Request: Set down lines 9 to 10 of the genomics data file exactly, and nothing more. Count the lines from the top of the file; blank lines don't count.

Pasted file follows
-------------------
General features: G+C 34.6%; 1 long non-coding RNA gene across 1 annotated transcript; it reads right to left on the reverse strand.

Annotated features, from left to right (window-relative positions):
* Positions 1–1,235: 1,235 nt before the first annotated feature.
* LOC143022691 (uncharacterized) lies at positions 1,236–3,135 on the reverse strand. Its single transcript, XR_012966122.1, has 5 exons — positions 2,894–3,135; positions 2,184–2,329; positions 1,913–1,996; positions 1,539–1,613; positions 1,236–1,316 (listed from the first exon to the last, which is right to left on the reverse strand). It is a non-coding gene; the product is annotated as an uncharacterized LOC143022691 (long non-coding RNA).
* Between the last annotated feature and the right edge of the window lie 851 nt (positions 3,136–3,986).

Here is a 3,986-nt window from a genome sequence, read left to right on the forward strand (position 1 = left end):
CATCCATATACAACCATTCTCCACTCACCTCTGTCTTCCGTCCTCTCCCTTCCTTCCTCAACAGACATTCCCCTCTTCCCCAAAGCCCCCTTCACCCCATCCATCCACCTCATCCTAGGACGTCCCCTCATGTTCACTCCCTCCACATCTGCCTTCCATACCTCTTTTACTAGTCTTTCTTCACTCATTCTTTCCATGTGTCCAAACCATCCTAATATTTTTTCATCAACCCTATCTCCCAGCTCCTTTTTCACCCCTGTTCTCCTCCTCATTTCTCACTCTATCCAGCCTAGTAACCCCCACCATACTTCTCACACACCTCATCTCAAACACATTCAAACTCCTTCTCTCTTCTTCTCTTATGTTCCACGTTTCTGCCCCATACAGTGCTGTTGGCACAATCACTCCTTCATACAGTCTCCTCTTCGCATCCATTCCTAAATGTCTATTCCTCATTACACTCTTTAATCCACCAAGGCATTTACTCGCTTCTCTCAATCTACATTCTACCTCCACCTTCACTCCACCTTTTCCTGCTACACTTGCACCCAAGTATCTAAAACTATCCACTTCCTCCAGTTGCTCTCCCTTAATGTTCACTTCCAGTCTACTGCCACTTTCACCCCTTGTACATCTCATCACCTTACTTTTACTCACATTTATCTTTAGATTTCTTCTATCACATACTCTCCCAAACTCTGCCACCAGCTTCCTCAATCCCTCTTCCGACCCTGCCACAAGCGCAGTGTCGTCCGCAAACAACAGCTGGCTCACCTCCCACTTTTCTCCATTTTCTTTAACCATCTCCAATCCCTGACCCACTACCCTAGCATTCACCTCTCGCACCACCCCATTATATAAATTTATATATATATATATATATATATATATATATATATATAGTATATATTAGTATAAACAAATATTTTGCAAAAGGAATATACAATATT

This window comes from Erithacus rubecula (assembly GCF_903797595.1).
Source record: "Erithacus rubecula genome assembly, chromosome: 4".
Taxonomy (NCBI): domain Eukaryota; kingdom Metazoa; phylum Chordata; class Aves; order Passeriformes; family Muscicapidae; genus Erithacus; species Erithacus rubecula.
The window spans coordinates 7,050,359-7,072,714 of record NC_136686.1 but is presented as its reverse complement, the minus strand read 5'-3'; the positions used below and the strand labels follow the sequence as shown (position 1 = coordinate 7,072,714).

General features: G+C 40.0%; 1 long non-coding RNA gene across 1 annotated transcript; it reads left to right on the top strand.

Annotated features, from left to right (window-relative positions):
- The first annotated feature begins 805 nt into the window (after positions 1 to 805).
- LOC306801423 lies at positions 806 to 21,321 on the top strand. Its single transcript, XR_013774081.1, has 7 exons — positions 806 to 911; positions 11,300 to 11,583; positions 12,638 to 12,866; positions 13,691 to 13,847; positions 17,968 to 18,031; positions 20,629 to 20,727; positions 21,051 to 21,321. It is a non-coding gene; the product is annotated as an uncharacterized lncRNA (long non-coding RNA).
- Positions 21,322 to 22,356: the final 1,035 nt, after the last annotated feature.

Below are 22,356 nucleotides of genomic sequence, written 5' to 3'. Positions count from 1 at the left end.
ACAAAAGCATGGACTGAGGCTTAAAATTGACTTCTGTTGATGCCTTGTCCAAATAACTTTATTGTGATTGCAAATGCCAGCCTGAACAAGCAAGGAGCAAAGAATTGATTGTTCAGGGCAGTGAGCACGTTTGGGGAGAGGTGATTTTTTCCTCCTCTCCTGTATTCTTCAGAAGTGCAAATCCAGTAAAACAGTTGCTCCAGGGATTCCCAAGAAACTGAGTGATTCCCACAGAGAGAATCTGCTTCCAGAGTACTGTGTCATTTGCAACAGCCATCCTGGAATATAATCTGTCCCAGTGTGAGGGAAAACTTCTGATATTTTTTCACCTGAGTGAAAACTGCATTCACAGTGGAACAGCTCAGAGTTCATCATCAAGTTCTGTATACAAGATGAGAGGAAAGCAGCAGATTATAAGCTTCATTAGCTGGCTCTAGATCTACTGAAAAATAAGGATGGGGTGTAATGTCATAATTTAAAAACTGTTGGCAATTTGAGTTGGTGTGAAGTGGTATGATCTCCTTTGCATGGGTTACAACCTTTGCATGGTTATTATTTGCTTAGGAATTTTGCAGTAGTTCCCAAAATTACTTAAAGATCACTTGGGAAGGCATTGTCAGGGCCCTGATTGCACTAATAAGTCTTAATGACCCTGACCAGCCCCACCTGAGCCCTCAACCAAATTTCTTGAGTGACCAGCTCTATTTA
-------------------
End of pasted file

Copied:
Source record: "Erithacus rubecula genome assembly, chromosome: 4".
Taxonomy (NCBI): domain Eukaryota; kingdom Metazoa; phylum Chordata; class Aves; order Passeriformes; family Muscicapidae; genus Erithacus; species Erithacus rubecula.